In Linz, Austria, in September, at a conference of labor historians, Grant Adebikov of the Moscow Institute of Marxism-Leninism talked of the huge mistake made in the 1920s when Soviet trade unions were subordinated to central party and government congrol and lost all independence. "The tragedy after 1945 was that this Stalinist-Trotskyist form of trade unionism was imposed by the Red Army on the workers of Eastern Europe with the disastrous consequences we can now see," he added.

If you close your eyes, the arguments and language are not so different from those advanced by A.F.L. leaders Jay Lovestone and Irving Brown as they launched their crusade in the late 1940s against Communist unions and the W.F.T.U.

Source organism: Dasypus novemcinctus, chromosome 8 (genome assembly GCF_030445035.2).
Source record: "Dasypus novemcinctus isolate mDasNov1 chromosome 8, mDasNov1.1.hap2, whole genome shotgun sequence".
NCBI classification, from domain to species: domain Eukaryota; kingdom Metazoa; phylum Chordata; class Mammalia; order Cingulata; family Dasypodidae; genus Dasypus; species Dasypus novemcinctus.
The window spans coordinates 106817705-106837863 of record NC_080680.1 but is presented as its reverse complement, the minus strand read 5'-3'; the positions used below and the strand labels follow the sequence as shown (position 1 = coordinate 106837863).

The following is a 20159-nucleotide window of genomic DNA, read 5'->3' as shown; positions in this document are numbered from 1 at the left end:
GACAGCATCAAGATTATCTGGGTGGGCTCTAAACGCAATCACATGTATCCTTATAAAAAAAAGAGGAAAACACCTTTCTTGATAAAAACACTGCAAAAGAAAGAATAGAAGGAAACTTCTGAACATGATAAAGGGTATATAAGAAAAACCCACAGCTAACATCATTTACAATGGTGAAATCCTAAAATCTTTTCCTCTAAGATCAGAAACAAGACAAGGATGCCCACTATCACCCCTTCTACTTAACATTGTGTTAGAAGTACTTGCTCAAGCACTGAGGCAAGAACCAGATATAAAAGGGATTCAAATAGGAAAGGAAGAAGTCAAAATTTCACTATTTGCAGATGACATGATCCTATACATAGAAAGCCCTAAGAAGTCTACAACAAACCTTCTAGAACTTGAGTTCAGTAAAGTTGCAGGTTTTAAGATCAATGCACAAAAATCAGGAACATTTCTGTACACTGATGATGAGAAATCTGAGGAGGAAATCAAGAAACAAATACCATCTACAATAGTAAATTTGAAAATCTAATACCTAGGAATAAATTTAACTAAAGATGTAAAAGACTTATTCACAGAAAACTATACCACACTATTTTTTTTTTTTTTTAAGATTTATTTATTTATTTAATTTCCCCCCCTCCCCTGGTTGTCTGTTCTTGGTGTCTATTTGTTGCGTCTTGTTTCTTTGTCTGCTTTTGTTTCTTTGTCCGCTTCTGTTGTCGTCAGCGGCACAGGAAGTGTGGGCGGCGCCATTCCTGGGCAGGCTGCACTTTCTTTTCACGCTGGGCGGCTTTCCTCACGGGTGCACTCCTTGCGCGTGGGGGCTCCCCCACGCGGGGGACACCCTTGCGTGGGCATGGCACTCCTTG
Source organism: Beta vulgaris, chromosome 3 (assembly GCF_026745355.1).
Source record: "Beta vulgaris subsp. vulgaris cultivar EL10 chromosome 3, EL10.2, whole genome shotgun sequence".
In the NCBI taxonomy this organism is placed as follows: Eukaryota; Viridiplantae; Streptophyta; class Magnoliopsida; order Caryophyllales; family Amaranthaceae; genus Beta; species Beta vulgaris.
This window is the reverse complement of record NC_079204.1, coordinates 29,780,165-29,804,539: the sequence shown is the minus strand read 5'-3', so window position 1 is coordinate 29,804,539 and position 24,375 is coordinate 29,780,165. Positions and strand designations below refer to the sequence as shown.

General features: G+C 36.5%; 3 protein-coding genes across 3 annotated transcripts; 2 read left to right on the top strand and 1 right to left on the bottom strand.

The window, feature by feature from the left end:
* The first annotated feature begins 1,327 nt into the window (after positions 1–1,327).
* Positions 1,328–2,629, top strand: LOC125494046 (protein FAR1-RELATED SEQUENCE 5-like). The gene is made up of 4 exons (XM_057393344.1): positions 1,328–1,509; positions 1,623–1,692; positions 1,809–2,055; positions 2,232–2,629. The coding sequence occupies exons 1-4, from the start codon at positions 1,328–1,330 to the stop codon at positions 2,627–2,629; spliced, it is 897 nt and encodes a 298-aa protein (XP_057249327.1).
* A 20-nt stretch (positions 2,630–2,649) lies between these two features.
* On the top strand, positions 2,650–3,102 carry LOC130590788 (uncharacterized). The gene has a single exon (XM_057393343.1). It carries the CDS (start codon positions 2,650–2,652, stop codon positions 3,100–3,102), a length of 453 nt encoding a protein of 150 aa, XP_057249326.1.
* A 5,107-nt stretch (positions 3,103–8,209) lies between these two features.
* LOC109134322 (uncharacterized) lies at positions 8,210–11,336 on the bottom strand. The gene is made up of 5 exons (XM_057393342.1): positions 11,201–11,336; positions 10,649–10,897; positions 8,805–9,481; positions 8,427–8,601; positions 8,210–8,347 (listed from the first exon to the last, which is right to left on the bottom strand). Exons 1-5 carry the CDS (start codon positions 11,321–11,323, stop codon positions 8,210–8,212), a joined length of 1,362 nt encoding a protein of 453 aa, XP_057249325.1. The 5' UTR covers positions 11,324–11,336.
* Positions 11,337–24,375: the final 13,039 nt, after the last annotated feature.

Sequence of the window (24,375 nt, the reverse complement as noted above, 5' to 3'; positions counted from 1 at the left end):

Now the reds have been routed. But will the victory turn to ashes as the decline of Communist unions leads not to the rise of free unions but to the spread of de-unionization or a growth in company-oriented and pliant unionism with no social vision beyond the wage packet? The East-West labor conflict is over, but conditions are not propitious for creating effective North-South international labor dialogue and solidarity. That is the new task for unions that are serious about their business. Celebrating the last rites of the W.F.T.U. in Moscow will only reveal the immensity of the challenges that lie ahead.

Denis MacShane works for the Geneva-based International Metalworkers Federation. His book International Labour and the Origins of the Cold War will be published by Oxford University Press in 1991.
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Title Annotation:World Federation of Trade Unions conference
Author:MacShane, Denis
Publication:The Nation
Date:Nov 26, 1990